It is also a fact that some of the SAPS personnel refuse outrightly assistance when managers and immediate supervisors detect variance from a member’s behaviour, which sometimes points to a problem either at home or in the workplace,” he says and adds, “Managers and immediate supervisors are duty bound and directed by regulations within SAPS to ensure that an employee gets immediate support from professional counsellors, but such efforts come to nothing when the very victim rejects such intervention.”
There is a golden opportunity here for the the status quo to be changed and it is a simple solution: No “kopdokter” (translation – head doctor), no promotion, no transfers, no bonus, no yearly pay increase.
No clean bill of mental health, no nothing.
The howling from the rank and file will be massive. Unions will probably scream from the rafters about it being an infringement of rights.
It shouldn’t be too hard to implement, it’s already done at intake level.
The only difference is the members station commander, shift commander, shift buddies, all need to be put in the spotlight and if the assessors alarm bells ring for even a second, then it has to be rigorously followed up.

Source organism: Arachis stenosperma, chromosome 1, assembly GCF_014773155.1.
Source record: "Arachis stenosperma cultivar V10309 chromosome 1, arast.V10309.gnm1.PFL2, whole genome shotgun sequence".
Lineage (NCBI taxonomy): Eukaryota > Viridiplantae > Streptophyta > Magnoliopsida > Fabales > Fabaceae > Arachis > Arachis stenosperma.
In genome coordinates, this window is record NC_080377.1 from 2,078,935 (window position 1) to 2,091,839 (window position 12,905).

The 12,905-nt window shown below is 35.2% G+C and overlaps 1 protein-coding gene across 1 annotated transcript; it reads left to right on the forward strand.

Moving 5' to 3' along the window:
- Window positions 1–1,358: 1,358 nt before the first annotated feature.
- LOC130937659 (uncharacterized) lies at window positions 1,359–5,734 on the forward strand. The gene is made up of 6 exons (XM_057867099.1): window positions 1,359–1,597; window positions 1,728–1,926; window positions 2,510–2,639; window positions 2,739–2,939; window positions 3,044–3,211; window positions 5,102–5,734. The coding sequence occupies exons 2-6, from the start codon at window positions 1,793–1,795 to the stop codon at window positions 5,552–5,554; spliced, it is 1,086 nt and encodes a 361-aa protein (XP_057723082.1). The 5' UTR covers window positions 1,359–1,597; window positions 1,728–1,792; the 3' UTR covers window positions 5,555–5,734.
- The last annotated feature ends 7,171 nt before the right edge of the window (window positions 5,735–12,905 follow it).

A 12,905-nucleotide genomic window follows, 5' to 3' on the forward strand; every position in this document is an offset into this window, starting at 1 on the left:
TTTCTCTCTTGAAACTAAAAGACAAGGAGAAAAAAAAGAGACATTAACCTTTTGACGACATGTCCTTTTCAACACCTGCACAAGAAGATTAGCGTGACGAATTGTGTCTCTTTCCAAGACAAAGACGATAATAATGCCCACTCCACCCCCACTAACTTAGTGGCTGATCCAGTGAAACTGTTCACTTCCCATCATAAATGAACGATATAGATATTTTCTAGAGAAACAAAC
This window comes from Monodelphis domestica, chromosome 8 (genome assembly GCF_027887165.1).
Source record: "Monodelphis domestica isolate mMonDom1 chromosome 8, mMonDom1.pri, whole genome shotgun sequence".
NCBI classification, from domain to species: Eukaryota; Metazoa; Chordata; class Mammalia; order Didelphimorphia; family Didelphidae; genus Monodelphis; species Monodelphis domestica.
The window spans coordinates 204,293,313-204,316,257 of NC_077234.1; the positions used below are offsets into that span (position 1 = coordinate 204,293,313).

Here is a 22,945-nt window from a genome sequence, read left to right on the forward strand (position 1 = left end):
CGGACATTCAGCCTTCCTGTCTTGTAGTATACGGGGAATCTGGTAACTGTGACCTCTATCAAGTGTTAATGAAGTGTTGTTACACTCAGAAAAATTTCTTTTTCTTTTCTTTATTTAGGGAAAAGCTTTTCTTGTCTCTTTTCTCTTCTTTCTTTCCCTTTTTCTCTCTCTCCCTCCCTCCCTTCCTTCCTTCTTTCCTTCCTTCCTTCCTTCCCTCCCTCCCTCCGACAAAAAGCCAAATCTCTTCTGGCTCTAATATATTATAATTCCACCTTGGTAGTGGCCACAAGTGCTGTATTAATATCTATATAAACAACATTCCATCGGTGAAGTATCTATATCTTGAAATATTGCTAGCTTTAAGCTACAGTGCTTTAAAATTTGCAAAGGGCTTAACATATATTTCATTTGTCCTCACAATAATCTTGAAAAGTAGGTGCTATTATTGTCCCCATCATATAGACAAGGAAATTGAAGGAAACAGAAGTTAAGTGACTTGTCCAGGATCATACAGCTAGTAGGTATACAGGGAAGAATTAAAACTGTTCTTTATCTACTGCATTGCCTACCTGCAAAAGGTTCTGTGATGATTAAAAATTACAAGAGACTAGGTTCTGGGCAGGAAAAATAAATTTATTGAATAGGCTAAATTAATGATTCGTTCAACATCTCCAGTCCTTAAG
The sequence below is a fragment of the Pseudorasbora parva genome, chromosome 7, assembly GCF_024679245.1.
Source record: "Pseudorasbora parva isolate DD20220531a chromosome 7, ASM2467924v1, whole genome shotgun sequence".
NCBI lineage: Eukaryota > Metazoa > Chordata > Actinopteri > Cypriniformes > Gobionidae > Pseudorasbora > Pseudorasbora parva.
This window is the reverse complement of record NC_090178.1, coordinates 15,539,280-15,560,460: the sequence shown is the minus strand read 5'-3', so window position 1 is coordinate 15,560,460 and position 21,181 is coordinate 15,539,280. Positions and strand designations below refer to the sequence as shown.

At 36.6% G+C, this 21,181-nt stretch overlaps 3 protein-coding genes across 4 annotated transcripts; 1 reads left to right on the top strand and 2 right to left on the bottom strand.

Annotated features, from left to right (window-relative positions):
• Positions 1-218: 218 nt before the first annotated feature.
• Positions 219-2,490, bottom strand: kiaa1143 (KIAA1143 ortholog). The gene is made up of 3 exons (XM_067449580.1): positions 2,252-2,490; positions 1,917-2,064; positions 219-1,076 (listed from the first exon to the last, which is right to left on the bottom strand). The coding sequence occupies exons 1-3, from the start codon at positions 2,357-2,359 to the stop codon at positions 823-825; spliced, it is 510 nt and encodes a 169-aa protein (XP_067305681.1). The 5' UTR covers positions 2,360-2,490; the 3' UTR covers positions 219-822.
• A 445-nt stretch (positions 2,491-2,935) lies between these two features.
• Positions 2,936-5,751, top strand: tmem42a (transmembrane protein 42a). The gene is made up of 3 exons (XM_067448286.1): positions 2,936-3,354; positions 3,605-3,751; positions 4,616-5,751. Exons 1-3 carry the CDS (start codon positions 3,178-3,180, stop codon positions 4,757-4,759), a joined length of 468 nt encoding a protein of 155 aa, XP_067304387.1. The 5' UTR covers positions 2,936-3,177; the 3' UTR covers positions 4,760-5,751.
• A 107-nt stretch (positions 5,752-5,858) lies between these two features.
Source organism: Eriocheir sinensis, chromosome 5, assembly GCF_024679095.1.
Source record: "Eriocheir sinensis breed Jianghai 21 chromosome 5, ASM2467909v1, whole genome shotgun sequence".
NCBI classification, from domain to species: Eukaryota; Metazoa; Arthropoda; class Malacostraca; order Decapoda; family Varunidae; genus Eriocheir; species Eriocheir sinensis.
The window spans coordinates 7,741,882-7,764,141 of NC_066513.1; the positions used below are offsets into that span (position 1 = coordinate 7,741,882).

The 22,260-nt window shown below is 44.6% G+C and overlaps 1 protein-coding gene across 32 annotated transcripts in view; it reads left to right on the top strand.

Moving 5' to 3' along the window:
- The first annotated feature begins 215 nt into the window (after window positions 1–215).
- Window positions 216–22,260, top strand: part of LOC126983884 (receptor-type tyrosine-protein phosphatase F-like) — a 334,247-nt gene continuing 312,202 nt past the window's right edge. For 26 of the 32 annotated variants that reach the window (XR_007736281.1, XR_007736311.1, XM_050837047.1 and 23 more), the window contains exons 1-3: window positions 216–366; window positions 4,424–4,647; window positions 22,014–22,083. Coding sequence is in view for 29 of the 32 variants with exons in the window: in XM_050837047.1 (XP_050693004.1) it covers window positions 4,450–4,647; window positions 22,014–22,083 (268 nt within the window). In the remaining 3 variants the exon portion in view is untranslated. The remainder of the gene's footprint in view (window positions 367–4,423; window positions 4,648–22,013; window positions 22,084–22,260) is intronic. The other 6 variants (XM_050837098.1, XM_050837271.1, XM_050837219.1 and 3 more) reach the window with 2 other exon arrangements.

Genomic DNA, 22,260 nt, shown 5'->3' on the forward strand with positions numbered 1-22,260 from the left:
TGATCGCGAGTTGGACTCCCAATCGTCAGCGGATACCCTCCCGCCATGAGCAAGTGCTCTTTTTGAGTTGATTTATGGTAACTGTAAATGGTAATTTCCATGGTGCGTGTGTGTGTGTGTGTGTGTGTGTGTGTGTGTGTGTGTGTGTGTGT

Then of course, there are the “internal stressors” Makgale referred too.
And these are the power struggles within the police itself.
It’s the senior officers wrapped up in criminal investigations, the fear of investigating politically connected and powerful individuals, the incomprehension of the rank and file at their fellow cops who commit serious crime day in and day out who are seemingly never prosecuted.
It’s Marikana, it’s Richard Mdluli, Anwar Dramat, Shadrack Sibiya, Marthinus Botha, Johan Booysen, Jackie Selebi, Bheki Cele, and Nhlanhla Mkhwanazi, to name a few.
It’s the ongoing never-ending meddling of politicians in the day-to-day running of the police which has to come to an immediate stop.
Somehow, politics have to be legislated out of the police so that it too, like the Public Protector, can do its job without fear or favour.
Then perhaps we might have less Alexandra police stations, and more of what Constable Able signs on for, which is to fight crime.